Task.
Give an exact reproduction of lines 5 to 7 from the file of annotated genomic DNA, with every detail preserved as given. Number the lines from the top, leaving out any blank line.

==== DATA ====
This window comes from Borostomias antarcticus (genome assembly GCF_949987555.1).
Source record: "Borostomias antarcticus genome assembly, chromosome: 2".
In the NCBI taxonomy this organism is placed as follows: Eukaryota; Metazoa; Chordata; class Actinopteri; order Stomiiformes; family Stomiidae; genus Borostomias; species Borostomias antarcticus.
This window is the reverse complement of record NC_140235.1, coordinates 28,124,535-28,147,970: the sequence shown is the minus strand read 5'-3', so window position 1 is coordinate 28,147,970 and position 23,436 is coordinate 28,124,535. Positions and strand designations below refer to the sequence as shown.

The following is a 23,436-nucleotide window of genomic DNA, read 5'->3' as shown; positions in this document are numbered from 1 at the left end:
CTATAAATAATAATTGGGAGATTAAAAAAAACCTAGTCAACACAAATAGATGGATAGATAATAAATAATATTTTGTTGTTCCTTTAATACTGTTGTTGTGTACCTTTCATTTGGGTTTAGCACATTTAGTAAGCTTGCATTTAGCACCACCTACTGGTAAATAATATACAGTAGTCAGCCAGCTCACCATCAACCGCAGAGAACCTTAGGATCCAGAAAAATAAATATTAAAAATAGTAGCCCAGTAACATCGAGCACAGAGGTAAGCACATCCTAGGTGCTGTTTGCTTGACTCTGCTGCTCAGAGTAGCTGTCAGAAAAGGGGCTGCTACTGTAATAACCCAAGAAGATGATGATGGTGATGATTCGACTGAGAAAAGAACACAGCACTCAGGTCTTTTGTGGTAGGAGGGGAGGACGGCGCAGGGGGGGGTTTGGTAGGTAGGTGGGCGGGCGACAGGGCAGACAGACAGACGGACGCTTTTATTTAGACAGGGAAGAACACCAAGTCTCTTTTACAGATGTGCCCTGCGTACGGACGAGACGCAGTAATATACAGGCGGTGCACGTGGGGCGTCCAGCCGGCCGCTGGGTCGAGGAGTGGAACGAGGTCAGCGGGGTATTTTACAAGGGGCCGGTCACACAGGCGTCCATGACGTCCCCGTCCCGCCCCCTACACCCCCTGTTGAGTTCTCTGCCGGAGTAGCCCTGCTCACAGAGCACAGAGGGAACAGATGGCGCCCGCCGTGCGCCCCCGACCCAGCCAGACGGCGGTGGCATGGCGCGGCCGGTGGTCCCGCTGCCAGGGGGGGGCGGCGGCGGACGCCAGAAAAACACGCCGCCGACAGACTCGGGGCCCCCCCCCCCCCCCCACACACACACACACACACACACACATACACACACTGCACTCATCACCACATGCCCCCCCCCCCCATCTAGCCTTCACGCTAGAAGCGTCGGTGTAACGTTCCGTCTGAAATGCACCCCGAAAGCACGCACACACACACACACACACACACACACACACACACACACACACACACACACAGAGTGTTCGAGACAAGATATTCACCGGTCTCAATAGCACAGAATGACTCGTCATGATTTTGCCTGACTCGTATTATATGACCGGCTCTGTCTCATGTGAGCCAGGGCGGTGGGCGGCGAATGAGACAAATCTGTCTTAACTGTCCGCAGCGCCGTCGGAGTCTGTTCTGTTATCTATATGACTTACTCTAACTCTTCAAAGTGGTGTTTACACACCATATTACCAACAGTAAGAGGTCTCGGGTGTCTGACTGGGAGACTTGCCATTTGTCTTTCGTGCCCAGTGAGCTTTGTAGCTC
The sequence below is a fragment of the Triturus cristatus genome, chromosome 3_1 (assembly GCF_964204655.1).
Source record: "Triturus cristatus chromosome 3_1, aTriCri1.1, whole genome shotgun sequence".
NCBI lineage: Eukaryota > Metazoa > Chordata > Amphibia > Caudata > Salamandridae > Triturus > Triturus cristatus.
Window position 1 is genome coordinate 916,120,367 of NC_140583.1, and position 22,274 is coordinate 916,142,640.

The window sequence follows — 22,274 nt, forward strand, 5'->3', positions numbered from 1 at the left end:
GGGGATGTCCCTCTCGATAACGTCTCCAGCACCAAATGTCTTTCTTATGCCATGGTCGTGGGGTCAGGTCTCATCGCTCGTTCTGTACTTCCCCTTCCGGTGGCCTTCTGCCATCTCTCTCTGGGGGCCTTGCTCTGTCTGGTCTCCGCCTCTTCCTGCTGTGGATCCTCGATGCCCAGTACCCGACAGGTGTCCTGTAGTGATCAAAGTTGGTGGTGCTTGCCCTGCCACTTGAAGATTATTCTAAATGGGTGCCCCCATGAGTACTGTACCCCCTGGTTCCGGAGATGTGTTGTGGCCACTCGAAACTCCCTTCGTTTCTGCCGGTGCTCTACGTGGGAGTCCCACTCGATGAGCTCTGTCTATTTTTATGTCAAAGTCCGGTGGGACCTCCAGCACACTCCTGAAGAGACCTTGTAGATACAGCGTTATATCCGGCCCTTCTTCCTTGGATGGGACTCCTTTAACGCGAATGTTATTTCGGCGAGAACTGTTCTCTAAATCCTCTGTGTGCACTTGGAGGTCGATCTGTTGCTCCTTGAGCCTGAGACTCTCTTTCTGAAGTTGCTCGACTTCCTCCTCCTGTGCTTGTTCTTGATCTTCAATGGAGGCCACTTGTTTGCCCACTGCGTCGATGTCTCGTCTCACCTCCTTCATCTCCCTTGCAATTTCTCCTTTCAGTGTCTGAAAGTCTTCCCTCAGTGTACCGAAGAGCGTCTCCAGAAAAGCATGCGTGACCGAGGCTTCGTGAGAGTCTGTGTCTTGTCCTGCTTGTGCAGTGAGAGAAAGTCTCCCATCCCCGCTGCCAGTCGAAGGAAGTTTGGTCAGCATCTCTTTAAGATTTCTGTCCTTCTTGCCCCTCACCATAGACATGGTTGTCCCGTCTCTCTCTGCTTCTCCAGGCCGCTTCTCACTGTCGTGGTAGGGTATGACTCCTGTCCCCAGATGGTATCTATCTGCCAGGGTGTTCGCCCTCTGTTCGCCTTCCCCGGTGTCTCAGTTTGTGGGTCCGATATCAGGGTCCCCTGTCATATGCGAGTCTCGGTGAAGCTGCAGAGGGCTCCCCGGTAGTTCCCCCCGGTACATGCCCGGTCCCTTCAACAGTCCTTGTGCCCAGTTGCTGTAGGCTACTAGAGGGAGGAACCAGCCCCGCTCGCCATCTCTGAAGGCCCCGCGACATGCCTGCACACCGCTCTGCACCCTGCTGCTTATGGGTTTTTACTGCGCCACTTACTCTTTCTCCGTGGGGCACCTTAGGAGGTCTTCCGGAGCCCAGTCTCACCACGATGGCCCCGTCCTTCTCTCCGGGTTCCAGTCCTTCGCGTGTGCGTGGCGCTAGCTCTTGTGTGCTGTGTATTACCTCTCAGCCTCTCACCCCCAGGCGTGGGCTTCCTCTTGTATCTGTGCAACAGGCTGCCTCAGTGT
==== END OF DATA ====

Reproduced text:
The following is a 23,436-nucleotide window of genomic DNA, read 5'->3' as shown; positions in this document are numbered from 1 at the left end:
CTATAAATAATAATTGGGAGATTAAAAAAAACCTAGTCAACACAAATAGATGGATAGATAATAAATAATATTTTGTTGTTCCTTTAATACTGTTGTTGTGTACCTTTCATTTGGGTTTAGCACATTTAGTAAGCTTGCATTTAGCACCACCTACTGGTAAATAATATACAGTAGTCAGCCAGCTCACCATCAACCGCAGAGAACCTTAGGATCCAGAAAAATAAATATTAAAAATAGTAGCCCAGTAACATCGAGCACAGAGGTAAGCACATCCTAGGTGCTGTTTGCTTGACTCTGCTGCTCAGAGTAGCTGTCAGAAAAGGGGCTGCTACTGTAATAACCCAAGAAGATGATGATGGTGATGATTCGACTGAGAAAAGAACACAGCACTCAGGTCTTTTGTGGTAGGAGGGGAGGACGGCGCAGGGGGGGGTTTGGTAGGTAGGTGGGCGGGCGACAGGGCAGACAGACAGACGGACGCTTTTATTTAGACAGGGAAGAACACCAAGTCTCTTTTACAGATGTGCCCTGCGTACGGACGAGACGCAGTAATATACAGGCGGTGCACGTGGGGCGTCCAGCCGGCCGCTGGGTCGAGGAGTGGAACGAGGTCAGCGGGGTATTTTACAAGGGGCCGGTCACACAGGCGTCCATGACGTCCCCGTCCCGCCCCCTACACCCCCTGTTGAGTTCTCTGCCGGAGTAGCCCTGCTCACAGAGCACAGAGGGAACAGATGGCGCCCGCCGTGCGCCCCCGACCCAGCCAGACGGCGGTGGCATGGCGCGGCCGGTGGTCCCGCTGCCAGGGGGGGGCGGCGGCGGACGCCAGAAAAACACGCCGCCGACAGACTCGGGGCCCCCCCCCCCCCCCCACACACACACACACACACACACACATACACACACTGCACTCATCACCACATGCCCCCCCCCCCCATCTAGCCTTCACGCTAGAAGCGTCGGTGTAACGTTCCGTCTGAAATGCACCCCGAAAGCACGCACACACACACACACACACACACACACACACACACACACACACACACACACAGAGTGTTCGAGACAAGATATTCACCGGTCTCAATAGCACAGAATGACTCGTCATGATTTTGCCTGACTCGTATTATATGACCGGCTCTGTCTCATGTGAGCCAGGGCGGTGGGCGGCGAATGAGACAAATCTGTCTTAACTGTCCGCAGCGCCGTCGGAGTCTGTTCTGTTATCTATATGACTTACTCTAACTCTTCAAAGTGGTGTTTACACACCATATTACCAACAGTAAGAGGTCTCGGGTGTCTGACTGGGAGACTTGCCATTTGTCTTTCGTGCCCAGTGAGCTTTGTAGCTC
The sequence below is a fragment of the Triturus cristatus genome, chromosome 3_1 (assembly GCF_964204655.1).